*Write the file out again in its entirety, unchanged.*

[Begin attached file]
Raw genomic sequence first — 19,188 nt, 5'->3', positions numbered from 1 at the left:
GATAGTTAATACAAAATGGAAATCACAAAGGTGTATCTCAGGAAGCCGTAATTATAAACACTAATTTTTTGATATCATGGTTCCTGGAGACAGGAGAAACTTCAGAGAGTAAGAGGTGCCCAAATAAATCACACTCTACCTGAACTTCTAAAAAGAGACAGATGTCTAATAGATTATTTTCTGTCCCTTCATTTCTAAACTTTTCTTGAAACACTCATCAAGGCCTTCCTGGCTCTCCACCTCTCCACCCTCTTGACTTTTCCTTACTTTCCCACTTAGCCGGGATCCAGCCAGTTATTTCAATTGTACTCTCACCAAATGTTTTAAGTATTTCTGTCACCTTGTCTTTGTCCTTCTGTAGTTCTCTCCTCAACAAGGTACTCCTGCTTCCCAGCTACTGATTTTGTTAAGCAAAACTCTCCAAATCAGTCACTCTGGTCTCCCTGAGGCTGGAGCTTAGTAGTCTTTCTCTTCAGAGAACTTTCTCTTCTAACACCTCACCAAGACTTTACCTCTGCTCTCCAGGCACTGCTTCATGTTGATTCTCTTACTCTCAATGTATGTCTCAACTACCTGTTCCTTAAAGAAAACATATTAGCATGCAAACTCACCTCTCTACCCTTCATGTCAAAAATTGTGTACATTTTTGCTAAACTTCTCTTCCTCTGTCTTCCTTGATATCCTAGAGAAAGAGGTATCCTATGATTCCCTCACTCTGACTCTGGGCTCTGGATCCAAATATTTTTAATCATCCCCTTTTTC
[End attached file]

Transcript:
Raw genomic sequence first — 19,188 nt, 5'->3', positions numbered from 1 at the left:
GATAGTTAATACAAAATGGAAATCACAAAGGTGTATCTCAGGAAGCCGTAATTATAAACACTAATTTTTTGATATCATGGTTCCTGGAGACAGGAGAAACTTCAGAGAGTAAGAGGTGCCCAAATAAATCACACTCTACCTGAACTTCTAAAAAGAGACAGATGTCTAATAGATTATTTTCTGTCCCTTCATTTCTAAACTTTTCTTGAAACACTCATCAAGGCCTTCCTGGCTCTCCACCTCTCCACCCTCTTGACTTTTCCTTACTTTCCCACTTAGCCGGGATCCAGCCAGTTATTTCAATTGTACTCTCACCAAATGTTTTAAGTATTTCTGTCACCTTGTCTTTGTCCTTCTGTAGTTCTCTCCTCAACAAGGTACTCCTGCTTCCCAGCTACTGATTTTGTTAAGCAAAACTCTCCAAATCAGTCACTCTGGTCTCCCTGAGGCTGGAGCTTAGTAGTCTTTCTCTTCAGAGAACTTTCTCTTCTAACACCTCACCAAGACTTTACCTCTGCTCTCCAGGCACTGCTTCATGTTGATTCTCTTACTCTCAATGTATGTCTCAACTACCTGTTCCTTAAAGAAAACATATTAGCATGCAAACTCACCTCTCTACCCTTCATGTCAAAAATTGTGTACATTTTTGCTAAACTTCTCTTCCTCTGTCTTCCTTGATATCCTAGAGAAAGAGGTATCCTATGATTCCCTCACTCTGACTCTGGGCTCTGGATCCAAATATTTTTAATCATCCCCTTTTTC